12.10.2018

Writing a winning award entry

Awards provide well-deserved recognition for your hard work. What could be better than a shiny trophy that showcases, under scrutiny, you’ve come out on top above all your peers? Winning an award boosts your credibility, builds the company profile and lifts team morale.

If you thought the combination of hard work, blood, sweat and tears was enough to win an award – you’re only half right. The rest boils down to presenting your case to the judging panel through a truly compelling award entry.

With awards season in full swing – we’ve got both the Safety at Sea Awards and the Somerset Business Awards next week – we thought this was the perfect opportunity to share our top tips on how to write a winning award entry.

Answer the questions clearly

Read the questions carefully and write targeted answers. Avoid copy and pasting – it’s easy to spot content that has been lifted from press releases, website copy and various other marketing assets. Not only will it look lazy, it’s also unlikely to answer all the key questions. We recommend drafting an outline of what you want to get across and summarising your key points (without the waffle – judges will have lots of entries to read and will appreciate a concise, well-structured submission).

Write convincingly and use evidence to back up the claims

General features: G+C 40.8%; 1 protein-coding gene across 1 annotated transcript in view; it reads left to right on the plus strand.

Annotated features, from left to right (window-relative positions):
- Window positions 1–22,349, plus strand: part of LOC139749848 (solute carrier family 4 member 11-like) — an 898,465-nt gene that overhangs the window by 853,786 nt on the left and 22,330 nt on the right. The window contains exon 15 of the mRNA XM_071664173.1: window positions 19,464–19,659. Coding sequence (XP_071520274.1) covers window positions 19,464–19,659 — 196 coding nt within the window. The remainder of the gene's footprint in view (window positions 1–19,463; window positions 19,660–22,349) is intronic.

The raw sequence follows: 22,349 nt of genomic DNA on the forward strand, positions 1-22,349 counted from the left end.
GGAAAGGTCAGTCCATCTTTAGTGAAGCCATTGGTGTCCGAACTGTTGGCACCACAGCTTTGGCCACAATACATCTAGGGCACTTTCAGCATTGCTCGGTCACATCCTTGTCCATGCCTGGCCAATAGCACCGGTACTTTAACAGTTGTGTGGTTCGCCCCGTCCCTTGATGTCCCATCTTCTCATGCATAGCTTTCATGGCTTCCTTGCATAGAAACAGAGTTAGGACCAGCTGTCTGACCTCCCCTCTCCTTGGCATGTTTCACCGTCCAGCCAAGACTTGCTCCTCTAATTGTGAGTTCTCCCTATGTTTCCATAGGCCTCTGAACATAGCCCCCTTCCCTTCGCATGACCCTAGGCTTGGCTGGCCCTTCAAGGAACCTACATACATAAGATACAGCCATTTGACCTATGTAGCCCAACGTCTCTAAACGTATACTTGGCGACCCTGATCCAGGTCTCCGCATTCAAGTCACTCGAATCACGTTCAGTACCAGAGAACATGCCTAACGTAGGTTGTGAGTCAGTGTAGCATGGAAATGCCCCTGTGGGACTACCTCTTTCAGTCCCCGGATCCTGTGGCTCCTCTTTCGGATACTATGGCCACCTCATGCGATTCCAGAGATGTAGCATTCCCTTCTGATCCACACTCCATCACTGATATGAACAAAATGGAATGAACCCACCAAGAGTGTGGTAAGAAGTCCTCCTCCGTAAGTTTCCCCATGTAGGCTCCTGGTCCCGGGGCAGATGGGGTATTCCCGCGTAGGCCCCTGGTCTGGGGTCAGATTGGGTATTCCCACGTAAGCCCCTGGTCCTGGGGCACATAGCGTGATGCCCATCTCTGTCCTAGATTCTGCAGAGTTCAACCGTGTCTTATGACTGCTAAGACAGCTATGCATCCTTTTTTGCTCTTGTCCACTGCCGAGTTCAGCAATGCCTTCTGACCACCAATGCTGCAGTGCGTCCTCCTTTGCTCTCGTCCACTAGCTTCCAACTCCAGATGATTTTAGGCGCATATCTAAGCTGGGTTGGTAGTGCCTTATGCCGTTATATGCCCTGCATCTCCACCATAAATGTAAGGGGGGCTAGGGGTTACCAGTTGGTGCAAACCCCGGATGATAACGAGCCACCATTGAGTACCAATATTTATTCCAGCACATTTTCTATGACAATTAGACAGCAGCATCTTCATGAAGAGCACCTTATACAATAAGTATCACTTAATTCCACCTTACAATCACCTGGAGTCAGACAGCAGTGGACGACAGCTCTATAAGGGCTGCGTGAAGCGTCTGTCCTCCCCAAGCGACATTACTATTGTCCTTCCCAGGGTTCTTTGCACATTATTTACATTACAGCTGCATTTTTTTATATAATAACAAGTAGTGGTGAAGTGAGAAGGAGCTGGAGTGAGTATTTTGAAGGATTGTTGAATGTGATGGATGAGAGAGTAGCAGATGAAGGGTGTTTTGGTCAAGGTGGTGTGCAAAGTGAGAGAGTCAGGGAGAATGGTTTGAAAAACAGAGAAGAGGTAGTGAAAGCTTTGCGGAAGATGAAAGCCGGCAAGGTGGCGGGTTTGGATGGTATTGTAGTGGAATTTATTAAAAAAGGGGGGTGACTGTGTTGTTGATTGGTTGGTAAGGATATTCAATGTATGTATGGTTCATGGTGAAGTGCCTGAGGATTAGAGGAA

A winning entry will be memorable, engaging and tell a story – you can do this by providing context, examples and background. You’ll want to make sure your entry stands out and it goes without saying that real passion can help your words jump off the page and make an impression. We would recommend including compelling language and third-party testimonials. In addition, facts and figures can improve the legitimacy of your awards entry but be careful not to go overboard, only include them if they are relevant to the question!

Assign somebody the responsibility

Someone in your company should be accountable for managing the awards entry process. This person isn’t necessarily going to be the person closest to the projects that you’re submitting, nor the finest copywriter, but will take ownership of your awards calendar and collate the information required from the relevant teams. Coordination is essential, otherwise you will miss deadlines and rush through your submissions.

Read, proof-read and repeat… typos are not acceptable!

Your award entry needs to be thoroughly proofed before it is submitted. Whoever writes the awards entry needs to get it checked by the best writers in your business. Typos never make a good impression. We recommend at least two people proof-read the content – we’re all human, and sometimes a fresh pair of eyes can see the mistakes that others miss.

Make sure clients give you the go-ahead

If you’re submitting an entry that references a client project in any kind of detail – then be sure to seek approval in advance, especially if it contains sensitive information.

ADPR is a proud sponsor of the Somerset Business awards and we look forward to celebrating with this year’s finalists at the awards ceremony on Friday 19 October.

We hope that these techniques help you to win an award, but if you require support with a submission or want to discuss how to make the most of a win, please contact ADPR on 01364 241641 or at hello@adpr.co.uk. Good luck!